House panel asks Supreme Court to say by mid-January whether it's taking Trump's January 6 records case
By Tierney Sneed, Katelyn Polantz and Ariane de Vogue, CNN
(CNN) -- Former President Donald Trump appealed to the Supreme Court on Thursday to block the release of documents from his White House to the House committee investigating the January 6 riot at the Capitol, escalating his effort to keep about 700 pages of records secret.
Hours after Trump's request was filed, the House committee asked the justices to expedite their consideration of the request, with a proposed schedule that would allow the court to say by the middle of next month whether it was taking up the case.
The committee, which is charged with investigating the US Capitol attack to provide recommendations for preventing such assaults in the future, seeks the documents as it explores Trump's role in trying to overturn the election. That includes his appearance at a January 6 rally when he directed followers to go to the Capitol where lawmakers were set to certify the election results and "fight" for their county. The documents are currently held by the National Archives.
In filings submitted to the Supreme Court on Thursday, Trump asked the justices to take up a full review of the case and he requested that while they consider his position, they put a hold on the lower court decision permitting the disclosure of his records while they consider taking up the case.
"The limited interest the Committee may have in immediately obtaining the requested records pales in comparison to President Trump's interest in securing judicial review before he suffers irreparable harm," Trump's lawyers wrote in the court filings.
Records could answer longstanding questions about riot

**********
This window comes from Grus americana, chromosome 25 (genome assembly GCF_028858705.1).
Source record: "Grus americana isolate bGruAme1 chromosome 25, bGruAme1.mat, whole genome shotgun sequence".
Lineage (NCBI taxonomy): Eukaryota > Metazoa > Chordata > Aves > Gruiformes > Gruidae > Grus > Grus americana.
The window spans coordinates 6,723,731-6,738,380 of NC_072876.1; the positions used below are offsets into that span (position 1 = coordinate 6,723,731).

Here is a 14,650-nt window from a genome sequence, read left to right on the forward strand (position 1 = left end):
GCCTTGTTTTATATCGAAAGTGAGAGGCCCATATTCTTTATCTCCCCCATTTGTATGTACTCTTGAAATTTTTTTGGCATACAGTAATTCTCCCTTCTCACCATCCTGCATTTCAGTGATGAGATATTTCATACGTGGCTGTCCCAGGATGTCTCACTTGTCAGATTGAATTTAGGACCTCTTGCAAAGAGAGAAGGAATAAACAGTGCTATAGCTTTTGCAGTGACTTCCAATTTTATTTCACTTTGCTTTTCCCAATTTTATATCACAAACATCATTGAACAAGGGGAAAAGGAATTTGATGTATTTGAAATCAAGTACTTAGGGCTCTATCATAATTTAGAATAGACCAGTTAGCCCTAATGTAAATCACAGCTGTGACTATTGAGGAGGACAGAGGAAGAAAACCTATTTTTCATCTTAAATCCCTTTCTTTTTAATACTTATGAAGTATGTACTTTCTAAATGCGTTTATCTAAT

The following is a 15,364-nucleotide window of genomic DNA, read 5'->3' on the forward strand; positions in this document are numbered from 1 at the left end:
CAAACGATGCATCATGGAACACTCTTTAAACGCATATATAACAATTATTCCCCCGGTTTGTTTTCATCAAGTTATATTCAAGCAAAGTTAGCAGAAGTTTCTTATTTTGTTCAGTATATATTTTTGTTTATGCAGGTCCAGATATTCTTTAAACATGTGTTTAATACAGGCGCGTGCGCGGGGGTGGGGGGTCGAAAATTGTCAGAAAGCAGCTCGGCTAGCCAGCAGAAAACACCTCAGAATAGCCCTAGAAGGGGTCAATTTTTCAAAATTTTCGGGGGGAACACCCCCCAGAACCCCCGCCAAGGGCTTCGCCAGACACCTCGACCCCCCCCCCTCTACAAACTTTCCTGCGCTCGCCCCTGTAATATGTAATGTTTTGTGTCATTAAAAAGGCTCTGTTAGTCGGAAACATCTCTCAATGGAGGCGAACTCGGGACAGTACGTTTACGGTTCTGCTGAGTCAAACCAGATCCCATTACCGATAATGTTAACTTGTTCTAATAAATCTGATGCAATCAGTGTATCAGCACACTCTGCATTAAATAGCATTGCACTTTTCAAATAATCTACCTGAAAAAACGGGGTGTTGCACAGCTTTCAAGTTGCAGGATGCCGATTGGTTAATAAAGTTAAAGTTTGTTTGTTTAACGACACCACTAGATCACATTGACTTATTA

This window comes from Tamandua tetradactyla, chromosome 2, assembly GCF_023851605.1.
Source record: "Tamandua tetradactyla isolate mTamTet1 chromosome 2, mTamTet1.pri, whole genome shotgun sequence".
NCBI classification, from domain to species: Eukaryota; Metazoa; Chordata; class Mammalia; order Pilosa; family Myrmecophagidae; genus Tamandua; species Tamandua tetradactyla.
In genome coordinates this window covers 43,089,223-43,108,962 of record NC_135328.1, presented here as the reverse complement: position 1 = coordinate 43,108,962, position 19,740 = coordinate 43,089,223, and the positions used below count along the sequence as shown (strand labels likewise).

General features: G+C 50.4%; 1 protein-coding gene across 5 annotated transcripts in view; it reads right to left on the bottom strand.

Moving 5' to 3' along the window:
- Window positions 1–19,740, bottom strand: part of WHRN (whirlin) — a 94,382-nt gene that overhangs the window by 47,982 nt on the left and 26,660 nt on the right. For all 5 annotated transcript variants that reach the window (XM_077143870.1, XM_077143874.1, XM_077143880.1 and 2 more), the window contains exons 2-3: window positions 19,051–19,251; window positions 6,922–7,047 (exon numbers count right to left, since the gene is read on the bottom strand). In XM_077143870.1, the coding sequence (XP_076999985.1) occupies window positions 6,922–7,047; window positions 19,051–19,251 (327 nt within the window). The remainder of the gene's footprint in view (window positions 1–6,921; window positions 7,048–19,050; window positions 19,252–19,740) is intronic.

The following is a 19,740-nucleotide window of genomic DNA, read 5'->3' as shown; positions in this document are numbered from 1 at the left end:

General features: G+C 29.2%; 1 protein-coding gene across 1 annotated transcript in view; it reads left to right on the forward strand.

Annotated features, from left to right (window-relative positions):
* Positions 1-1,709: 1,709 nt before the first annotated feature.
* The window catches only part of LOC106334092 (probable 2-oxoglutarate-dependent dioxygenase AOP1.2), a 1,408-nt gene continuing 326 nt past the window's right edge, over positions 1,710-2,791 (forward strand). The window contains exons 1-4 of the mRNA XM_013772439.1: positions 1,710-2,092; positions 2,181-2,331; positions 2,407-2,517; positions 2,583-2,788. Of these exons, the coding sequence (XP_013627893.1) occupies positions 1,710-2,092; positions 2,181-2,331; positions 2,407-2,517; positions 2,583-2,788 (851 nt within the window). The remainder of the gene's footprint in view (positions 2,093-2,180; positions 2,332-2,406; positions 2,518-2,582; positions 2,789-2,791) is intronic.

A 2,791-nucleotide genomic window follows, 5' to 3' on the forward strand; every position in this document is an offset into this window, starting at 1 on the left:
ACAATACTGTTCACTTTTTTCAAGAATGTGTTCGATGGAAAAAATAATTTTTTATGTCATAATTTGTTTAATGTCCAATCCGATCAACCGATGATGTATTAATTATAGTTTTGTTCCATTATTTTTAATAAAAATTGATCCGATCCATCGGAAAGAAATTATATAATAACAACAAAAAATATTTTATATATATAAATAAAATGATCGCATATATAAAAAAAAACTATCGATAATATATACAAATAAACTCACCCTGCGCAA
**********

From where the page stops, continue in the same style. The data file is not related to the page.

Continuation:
At issue are hundreds of documents including activity logs, schedules, speech notes and three pages of handwritten notes from then-White House chief of staff Mark Meadows -- paperwork that could reveal goings-on inside the West Wing as Trump supporters gathered in Washington and then overran the US Capitol, disrupting the certification of the 2020 vote. The records could answer some of the most closely guarded facts of what happened between Trump and other high-level officials, including those under siege on Capitol Hill on January 6.
Trump is also seeking to keep secret a draft proclamation honoring two police officers who died in the siege and memos and other documents about supposed election fraud and efforts to overturn Trump's loss of the presidency, the National Archives has said in court documents.
In its expedition request Thursday evening, the House committee said that any delay in the Supreme Court's consideration would "inflict a serious injury on the Select Committee and the public."
"The Select Committee needs the requested documents now to help shape the direction of the investigation and allow the Select Committee to timely recommend remedial legislation," the panel said. It said the committee and the Biden administration would file by December 30 their responses to Trump's request that the Supreme Court take up the case. The lawmakers are asking the Supreme Court to consider during its January 14 conference whether it will take up the case.